Wrights Wines in Gisborne are also produce wines and verjuice which are organic, biodynamic and vegan. www.wrightswines.co.nz. www.vegetarianchristchurch.org.nz also has a list of vegetarian/vegan wines and beers available here in New Zealand or contact www.vegetarian.org.nz for further information.
New on the market is New Zealand’s first ever documentary on the process of winemaking. Produced by wine retailer Ben Naden and his mate, winemaker Shayne Cox (Corazon Wines) Passion and Patience, a wine story covers the entire process from getting the fruit ripe to getting it in a bottle. Naden and Cox believe the 60minute documentary shows the level of skill and grit that goes into creating fine wines in a level of detail that’s never been seen before. “Passion and Patience really sums up the winemaking process and we’ve tried to capture that, to give people a taste of what winemaking is all about. We believe even the most ardent wine drinkers will learn a lot from this film”. I really like the soundtrack, it’s contemporary and groovy – no boring, stereotypical jazz here, and Shayne’s narrative style is down-to-earth and cuts through all that industry jargon nicely.
The doco itself is very raw, and by that I mean that the camera work is wobbly, the audio is all over the place, the lighting is blown-out and the editing is rough. There’s no flashy animation (a map of New Zealand is simply a souvenir teatowel tacked to the office wall) and the language is questionable i.e. birds are “little bastards” and people who steal the lids from your tanks and sell them for scrap metal are “arseholes” but it’s a genuine look at one mans journey, and I like it. I also like that it’s practically compulsory for wineries to have a winery dog of some description, but at Corazon they have a stray kuni kuni pig sauntering around instead. The film took several years to make (the lads look a wee bit younger on screen than they do now) and it was funded almost entirely with wine swaps with wine and film professionals to keep production costs down. And that’s paid off because it means you and I can purchase the film for just $19.90 in selected stores or from www.passionandpatience.co.nz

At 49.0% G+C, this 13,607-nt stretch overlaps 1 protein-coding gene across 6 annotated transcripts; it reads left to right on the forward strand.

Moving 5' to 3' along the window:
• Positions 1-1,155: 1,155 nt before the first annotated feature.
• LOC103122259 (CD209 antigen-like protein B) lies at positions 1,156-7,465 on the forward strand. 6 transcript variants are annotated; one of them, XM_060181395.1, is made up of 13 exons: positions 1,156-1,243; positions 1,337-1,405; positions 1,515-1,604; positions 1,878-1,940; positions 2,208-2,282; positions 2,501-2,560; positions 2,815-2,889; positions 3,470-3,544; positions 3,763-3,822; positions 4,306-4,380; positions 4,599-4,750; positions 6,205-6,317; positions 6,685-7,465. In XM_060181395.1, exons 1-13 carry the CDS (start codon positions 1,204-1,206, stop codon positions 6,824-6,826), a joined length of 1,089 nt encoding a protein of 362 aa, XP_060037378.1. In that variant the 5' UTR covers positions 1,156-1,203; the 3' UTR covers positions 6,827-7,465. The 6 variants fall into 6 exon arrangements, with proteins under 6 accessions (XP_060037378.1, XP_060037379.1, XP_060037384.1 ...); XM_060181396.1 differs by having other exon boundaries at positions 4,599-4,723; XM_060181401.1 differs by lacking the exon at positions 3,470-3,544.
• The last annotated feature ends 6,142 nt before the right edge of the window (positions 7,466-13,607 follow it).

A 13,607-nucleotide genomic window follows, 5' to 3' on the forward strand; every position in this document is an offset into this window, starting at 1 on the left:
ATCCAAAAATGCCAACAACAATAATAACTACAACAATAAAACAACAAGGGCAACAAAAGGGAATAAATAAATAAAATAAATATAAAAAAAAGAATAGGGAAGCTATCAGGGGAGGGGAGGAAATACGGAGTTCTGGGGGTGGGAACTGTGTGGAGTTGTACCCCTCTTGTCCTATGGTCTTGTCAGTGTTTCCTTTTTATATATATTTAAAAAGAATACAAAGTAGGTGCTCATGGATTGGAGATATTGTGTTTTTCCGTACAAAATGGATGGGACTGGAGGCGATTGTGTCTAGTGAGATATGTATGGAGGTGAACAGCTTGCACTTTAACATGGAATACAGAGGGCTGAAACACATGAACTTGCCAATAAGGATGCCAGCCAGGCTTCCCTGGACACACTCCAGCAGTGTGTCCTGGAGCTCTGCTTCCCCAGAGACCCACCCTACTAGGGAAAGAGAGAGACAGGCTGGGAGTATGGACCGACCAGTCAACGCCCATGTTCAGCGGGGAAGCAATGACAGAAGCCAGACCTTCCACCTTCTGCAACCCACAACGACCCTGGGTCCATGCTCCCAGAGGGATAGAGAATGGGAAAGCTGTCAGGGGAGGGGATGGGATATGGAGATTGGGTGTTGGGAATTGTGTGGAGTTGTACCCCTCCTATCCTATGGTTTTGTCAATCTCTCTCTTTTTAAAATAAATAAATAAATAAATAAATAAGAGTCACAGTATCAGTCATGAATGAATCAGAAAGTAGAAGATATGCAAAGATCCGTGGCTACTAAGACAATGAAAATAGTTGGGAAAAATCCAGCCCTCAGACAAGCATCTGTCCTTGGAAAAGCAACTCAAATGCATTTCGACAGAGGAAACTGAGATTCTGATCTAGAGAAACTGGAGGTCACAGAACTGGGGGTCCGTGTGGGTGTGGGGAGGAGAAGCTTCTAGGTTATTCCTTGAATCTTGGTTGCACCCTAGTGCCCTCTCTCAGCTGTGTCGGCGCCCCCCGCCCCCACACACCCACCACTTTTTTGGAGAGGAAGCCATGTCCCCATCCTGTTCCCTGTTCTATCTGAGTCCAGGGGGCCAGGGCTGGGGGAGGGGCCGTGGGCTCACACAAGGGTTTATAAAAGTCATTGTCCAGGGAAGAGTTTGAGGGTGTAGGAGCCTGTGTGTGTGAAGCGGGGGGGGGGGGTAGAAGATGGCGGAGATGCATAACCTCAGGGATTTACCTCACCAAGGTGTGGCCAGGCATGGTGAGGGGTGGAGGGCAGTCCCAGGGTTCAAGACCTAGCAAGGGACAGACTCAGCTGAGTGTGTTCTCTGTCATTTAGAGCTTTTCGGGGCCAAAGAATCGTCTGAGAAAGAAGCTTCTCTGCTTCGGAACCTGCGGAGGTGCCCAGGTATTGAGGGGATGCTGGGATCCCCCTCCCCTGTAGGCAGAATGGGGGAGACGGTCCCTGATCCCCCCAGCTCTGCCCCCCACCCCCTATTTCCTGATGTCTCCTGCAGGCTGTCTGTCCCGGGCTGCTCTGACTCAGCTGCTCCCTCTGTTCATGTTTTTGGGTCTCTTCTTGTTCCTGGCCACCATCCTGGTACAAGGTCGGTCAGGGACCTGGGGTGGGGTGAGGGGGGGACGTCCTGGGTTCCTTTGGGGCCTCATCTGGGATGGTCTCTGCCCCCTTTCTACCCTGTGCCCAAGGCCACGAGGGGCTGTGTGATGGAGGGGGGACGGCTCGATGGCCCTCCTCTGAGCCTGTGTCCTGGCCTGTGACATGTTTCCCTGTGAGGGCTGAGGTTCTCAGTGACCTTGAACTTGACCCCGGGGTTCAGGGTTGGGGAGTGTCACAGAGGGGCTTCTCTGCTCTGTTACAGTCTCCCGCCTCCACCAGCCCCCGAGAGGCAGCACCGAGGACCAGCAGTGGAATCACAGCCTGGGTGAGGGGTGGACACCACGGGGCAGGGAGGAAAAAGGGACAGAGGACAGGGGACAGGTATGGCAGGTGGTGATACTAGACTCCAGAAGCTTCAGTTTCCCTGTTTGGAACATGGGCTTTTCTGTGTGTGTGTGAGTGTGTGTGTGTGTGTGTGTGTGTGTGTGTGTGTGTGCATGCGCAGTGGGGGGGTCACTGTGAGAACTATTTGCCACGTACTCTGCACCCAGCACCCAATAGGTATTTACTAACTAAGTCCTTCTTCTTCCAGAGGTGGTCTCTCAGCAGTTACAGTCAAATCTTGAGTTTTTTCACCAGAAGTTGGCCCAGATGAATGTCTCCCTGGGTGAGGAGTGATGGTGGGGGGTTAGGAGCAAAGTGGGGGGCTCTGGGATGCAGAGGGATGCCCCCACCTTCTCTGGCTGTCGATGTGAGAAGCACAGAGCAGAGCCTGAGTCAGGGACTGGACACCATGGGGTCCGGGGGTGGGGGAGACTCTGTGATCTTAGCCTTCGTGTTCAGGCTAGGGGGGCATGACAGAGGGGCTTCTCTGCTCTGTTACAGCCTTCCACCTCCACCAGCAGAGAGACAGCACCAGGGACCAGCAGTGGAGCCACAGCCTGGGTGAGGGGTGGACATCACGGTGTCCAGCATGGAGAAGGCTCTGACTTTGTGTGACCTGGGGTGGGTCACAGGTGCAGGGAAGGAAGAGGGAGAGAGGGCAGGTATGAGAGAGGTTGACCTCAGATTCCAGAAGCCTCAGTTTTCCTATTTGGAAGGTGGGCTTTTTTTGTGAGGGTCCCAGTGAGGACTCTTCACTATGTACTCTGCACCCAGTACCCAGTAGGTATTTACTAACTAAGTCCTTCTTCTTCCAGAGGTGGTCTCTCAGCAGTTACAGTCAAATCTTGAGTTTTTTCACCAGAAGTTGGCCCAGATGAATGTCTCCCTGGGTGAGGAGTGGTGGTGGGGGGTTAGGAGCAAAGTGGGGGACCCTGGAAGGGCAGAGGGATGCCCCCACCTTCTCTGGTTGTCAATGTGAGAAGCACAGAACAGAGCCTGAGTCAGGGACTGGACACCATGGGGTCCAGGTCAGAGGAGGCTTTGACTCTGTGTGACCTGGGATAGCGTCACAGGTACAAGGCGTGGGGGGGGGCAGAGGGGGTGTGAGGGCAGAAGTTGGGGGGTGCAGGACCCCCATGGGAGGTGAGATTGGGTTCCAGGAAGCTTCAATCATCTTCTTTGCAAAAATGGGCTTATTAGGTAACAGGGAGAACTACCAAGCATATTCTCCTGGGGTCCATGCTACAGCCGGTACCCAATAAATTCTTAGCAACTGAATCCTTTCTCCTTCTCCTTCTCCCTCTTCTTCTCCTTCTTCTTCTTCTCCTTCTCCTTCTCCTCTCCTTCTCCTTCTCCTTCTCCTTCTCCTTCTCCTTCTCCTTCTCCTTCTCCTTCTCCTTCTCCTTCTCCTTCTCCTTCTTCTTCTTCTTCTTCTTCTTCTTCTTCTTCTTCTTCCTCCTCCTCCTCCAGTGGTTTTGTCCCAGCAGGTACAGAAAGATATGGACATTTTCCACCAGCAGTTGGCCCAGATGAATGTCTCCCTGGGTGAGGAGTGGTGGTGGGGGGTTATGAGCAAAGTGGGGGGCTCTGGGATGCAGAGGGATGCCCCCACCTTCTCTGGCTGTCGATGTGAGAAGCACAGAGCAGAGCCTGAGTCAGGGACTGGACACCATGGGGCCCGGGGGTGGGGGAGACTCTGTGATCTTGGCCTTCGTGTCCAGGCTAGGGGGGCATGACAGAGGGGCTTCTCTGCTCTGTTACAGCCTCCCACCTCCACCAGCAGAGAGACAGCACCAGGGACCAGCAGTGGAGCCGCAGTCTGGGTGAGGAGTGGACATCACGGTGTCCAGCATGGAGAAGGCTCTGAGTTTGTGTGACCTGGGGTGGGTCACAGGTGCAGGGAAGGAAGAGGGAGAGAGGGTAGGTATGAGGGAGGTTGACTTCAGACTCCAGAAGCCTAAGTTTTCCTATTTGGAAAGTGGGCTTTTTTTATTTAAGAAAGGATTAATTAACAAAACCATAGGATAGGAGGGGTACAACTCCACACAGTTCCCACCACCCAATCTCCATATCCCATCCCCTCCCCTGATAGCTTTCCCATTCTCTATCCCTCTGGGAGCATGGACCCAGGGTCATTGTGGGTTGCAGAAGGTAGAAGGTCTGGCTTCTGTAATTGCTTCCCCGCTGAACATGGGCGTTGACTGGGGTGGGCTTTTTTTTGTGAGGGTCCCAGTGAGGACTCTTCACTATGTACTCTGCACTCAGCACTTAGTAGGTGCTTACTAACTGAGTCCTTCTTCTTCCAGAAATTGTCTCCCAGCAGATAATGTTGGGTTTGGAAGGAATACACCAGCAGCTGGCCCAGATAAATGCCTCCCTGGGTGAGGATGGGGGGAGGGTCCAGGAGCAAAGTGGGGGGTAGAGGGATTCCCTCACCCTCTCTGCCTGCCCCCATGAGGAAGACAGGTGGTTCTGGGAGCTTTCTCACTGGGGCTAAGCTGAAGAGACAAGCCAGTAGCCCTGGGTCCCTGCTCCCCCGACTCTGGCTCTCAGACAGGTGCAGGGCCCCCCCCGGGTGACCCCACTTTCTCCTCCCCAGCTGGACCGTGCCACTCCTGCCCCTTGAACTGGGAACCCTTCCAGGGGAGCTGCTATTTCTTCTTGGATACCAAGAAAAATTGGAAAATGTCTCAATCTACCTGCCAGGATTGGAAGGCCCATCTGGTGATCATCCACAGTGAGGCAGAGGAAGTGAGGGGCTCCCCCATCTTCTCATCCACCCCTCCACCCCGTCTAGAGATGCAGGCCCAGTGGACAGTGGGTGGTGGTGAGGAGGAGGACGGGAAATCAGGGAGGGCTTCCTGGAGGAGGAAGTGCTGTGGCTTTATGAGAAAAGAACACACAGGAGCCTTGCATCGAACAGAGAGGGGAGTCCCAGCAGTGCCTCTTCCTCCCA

Relishing the Regions
Wrap your lips around Australia’s regional diversity with the new regional appellation reserve wines from Jacobs Creek. Consistently punching above their weight in the value-for-money stakes, Jacob’s Creek have gone a step further by focusing on fruit which suits individual regions. In addition to the classic Barossa Shiraz and Coonawarra Cabernet Sauvignon examples, there’s an absolutely lovely Chardonnay from hot new ‘cool’ region the Adelaide Hills and a Barossa Riesling which is clean, dry and minerally . Best of all they’re widely available.
WINES OF THE WEEK
Fromm Vineyard La Strada Marlborough Chardonnay 2008 $32
A delicious aromatic combination of custard squares brandy snaps and tropical brulée notes. In the mouth it has incredible freshness and weight with an edge of hazelnutty complexity on the back palate. A stunning, lengthy finish makes it chardonnay perfection.www.frommwinery.co.nz
A delicious aromatic combination of quince and spiced custard apple and in the mouth it’s tropical yet dry and textural with an edge of peachy complexity on the finish. Superb with stir-fried garlic prawns on Vietnamese salad. www.kateradburnd.co.nz
Dried herbs, ripe plum, sweet cocoa, wild mint and a vein of smoky, cedary, spiciness will wash across your tastebuds as soon as you sip this gutsy red. The acidity is fresh and the tannins quite chewy, which bodes well for those of you disciplined enough to keep a bottle for another year or so. By then it’ll be pure magic. Widely available.